- The campaign of Call of Duty: Black Ops could also count as an example. While the main protagonist, Mason, isn't silent or faceless, the player is still encouraged to identify with him, as almost all the missions take place from his POV. Throughout the game, you constantly see and interact with Reznov, one of the main characters from Call Of Duty World At War, as he encourages Mason to take out the three main villains at any cost. The player, who can only see what Mason observes, unless they are playing as Hudson, simply take Reznov's word for it, like Mason. However, there are subtle hints throughout the game that not all is as it appears, as no one else, minus the interrogater, who is Hudson, even acknowledges Reznov's presence. One even asks what is wrong with you. As it turns out in the big reveal, Reznov was never by your side. He had instead hijacked a brainwashing attempt on you in order to take revenge on the three main villains, hence his constant quote, "Dragovich, Kravchenko, Steiner. All must die", whenever he appears, and why only you acknowledge his presence. Indeed you were just simply following his commands, not unlike the protagonist from Bio Shock 1, when you thought you were in complete control. It's quite a Mind Screw.
- System Shock 2 is infamous for doing this. The game begins with you waking up from cryo-sleep with cybernetic implants stuffed into your head and throws you into a spaceship overrun with aliens. Sounds relatively standard so far. Until you discover that Mission Control is really the Big Bad of the first game and lied to you by assuming the identity of someone else. Oh, and said villain tampered with your memory restoration. Said villain remains as Mission Control, declaring that your only chance to survive is to destroy the alien infestation with her help. So you go along with the plan, as she creepily dotes on you and declares you to be her "avatar" (or more correctly, pawn). Her plan just happens to involve using you to gain control of some reality-warping technology and then discarding you afterwards.
- A particularly disturbing part of this is how SHODAN actually had you rendered unconscious and then stuffed your cranium with implants without your consent. Combined with the dominatrix overtones of her characterization, you get a situation where the game is metaphorically raping the player. The advertising of the game even has a picture of her with the caption "she doesn't need to use her body to get what she wants... she's got yours."
- Several critics noted that the Modern Warfare series's habit of including "shocking moments" during their respective campaigns were often so shocking precisely because they played with the player's expectations of video game conventions. In the first game, a nuclear weapon explodes, killing the player character, who spends several agonising minutes dragging his body around before succumbing to radiation poisoning. Early in the second game, the player briefly plays as an undercover American agent in a Russian terrorist cell, who is forced to watch/participate as the terrorists mercilessly gun down an airport full of civilians. As Yahtzee of Zero Punctuation put it:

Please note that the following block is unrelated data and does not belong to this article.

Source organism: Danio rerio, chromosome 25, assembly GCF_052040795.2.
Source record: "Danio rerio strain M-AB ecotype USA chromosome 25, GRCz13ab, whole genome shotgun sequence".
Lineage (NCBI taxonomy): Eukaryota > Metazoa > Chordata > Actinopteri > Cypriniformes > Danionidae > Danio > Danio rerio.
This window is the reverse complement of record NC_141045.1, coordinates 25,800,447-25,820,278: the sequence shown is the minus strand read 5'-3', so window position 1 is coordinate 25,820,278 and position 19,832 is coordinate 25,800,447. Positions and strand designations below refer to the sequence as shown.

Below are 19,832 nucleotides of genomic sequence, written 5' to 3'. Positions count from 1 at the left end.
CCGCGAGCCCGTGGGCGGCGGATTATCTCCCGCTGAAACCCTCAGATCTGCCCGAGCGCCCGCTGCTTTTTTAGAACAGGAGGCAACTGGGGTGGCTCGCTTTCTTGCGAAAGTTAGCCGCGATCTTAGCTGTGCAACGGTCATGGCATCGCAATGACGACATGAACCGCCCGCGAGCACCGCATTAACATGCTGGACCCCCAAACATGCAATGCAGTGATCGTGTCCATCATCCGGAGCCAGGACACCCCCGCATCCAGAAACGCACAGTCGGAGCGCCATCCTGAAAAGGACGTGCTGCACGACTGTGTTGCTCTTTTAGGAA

What made it even more interesting for me was that it played with the expectations one has of a game. You do not expect the character you are playing as to bite it in such a drawn-out, hideous way. The one thing you're usually sure of in a game is that whatever happens to everyone else, you are going to survive. There's no game otherwise. Even while watching your arms and legs getting sawn off half-way through Quake 4, or getting thrown clear of a crashing vehicle in every fucking shooter in the universe, you know there's no possible way you won't live on. Even better, moments before that moment in MW1 your lads had just gone back into the danger zone to rescue a comrade, which you'd think would give you a double layer of plot armor. [The second game] finds a different way to play with our expectations of a player character by having us participate in a massacre of innocent civilians. It gives us the usual nose-leading mission directive but simultaneously, within the context of the world, condemns us for following it. It brings to mind that one science experiment where members of the public continued electrocuting a prisoner because an authority figure told them to. How much would it take to persuade an average person to commit an atrocity?
- Eversion at first seems like a cutesy platformer game where you just have to get to the end of the stage. But then you have to start Everting into darker, less cheerful worlds, and each is worse than the last. Everting in any world after world 3 will most likely result in nightmarish landscapes with large amounts of blood. Oh, and Jump Scares every so often.
- Braid: The player is led to believe that Tim is trying to Save the Princess, but the ending heavily implies that she's actually running away from him or is a metaphor for something else.